“When” isn’t really a question either. Given Mr. Trump’s current problems with the media, there’s a possibility that we may never hear about the human tragedies that occur once his treaded wheels are set in motion. Or after interment prisons are built around our borders — a boon to our unfortunate yet ravenous prison industrial complex. The time is definitely now.
That leaves two questions. “How”, in regard to the logistics involved in sidetracking a massive traveling show to a venue or open area near the Mexico-United States border. Though I imagine your team has the logistical wherewithal in regard to production and could establish a relationship with appropriate governing entities. If you could do it in post-separation Berlin, you can do it anywhere.
That leaves only “Where” – and I believe that the San Diego-Tijuana Mega Region is an ideal spot for several reasons.
In Southern California, we think of the wall and our Mexican neighbors differently than many in the US — those geographically removed from the reality of immigration and the border. To most of us, the Mexican people are not “Them” so much as an integral part of “Us”. They are our friends, our families, and our neighbors.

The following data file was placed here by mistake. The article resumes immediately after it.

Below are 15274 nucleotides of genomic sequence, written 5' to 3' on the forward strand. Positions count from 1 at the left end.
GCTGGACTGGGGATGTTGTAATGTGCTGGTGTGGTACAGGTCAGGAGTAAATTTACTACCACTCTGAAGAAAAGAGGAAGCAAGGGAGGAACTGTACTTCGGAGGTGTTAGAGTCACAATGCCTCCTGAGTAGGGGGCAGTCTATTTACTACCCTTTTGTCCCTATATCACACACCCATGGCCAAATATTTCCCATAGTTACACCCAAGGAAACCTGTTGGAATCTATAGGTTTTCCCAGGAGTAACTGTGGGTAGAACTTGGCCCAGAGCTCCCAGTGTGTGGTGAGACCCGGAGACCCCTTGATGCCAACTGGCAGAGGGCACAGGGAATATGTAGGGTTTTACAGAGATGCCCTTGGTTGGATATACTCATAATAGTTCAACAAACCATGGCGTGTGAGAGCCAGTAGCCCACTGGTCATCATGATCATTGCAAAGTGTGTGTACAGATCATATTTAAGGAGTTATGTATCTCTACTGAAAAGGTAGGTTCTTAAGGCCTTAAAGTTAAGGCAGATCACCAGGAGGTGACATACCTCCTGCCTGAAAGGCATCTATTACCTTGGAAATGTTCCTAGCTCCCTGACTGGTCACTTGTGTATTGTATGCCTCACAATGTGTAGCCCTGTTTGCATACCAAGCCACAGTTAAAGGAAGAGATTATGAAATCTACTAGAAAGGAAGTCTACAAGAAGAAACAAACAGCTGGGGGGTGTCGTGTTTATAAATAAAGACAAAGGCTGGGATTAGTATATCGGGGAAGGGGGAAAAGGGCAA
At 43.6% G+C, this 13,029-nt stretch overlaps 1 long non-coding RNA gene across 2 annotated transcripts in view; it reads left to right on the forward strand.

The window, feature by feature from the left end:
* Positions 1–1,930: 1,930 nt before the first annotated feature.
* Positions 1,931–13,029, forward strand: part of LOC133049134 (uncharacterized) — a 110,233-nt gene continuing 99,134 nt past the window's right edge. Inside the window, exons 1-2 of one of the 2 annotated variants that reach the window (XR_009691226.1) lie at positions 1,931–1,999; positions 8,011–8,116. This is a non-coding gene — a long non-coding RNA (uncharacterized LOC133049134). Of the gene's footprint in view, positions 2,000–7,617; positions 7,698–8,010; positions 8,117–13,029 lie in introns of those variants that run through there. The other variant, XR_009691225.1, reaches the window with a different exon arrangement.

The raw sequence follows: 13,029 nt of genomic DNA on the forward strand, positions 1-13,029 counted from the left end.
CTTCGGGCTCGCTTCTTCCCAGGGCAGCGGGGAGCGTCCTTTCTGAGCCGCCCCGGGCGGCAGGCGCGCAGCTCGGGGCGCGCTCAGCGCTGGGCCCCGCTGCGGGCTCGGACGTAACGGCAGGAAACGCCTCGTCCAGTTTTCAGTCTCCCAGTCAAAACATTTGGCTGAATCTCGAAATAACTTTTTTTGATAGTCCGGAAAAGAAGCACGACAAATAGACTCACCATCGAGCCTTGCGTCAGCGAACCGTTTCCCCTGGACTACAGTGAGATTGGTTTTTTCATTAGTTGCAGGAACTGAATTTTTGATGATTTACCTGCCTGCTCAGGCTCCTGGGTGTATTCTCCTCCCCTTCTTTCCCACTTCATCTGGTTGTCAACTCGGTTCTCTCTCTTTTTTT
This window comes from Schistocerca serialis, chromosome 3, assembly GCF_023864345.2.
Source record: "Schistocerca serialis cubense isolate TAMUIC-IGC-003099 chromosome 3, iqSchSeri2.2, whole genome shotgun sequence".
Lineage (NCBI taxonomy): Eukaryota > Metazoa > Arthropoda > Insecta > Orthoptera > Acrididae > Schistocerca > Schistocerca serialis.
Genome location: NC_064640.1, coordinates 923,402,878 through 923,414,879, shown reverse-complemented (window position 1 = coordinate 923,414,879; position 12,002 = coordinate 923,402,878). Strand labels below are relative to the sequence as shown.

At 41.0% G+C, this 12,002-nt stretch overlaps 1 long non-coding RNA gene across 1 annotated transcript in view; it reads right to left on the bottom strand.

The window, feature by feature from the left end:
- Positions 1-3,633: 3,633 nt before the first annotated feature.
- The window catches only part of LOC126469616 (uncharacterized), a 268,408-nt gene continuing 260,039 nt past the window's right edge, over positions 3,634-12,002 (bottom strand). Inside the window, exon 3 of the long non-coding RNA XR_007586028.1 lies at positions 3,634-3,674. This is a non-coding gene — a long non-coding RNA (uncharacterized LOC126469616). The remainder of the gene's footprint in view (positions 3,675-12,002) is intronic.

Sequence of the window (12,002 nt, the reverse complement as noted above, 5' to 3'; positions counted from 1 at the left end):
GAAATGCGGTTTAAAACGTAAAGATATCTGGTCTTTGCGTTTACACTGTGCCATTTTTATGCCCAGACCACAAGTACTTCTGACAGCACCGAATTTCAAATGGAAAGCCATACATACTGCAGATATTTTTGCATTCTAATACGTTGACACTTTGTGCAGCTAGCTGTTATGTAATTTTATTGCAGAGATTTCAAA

The stereotype holds up of the hardworking Mexican laborer of little or no documentation, many of whom work in our yards, in our commercial kitchens, and on our construction sites. Doing those jobs that most Americans refuse to do. But there are also “split families” from Mexico, those that have immediate members living legally on either side of the border who enjoy freedom of passage to visit during holidays, celebrate birthdays, or just to share a home cooked meal.
There are strong cultural ties between San Diego and Tijuana. Our chefs visit each other’s kitchens regularly, to comingle cultures, share recipes, and host events attended by gourmands from both sides of the border, eager to share a table. It’s not unusual to see a Tijuana muralist’s work in San Diego, or a San Diego artist displaying in a Tijuana gallery. We go to Tijuana to enjoy a Xolos football match, and many come from Tijuana for the day to attend a San Diego Padre’s baseball game.
Our two cities earned the “Mega Region” title due to the way San Diego and Tijuana began doing business with each other after the inception of NAFTA. Together, our region of a combined 5,000,000 people creates the largest bi-national business nexus at the Mexico-US border and billions of dollars cross each way every year. There’s nowhere else along the 2,000-mile border where Mexico and the US share knowledge and skills so well.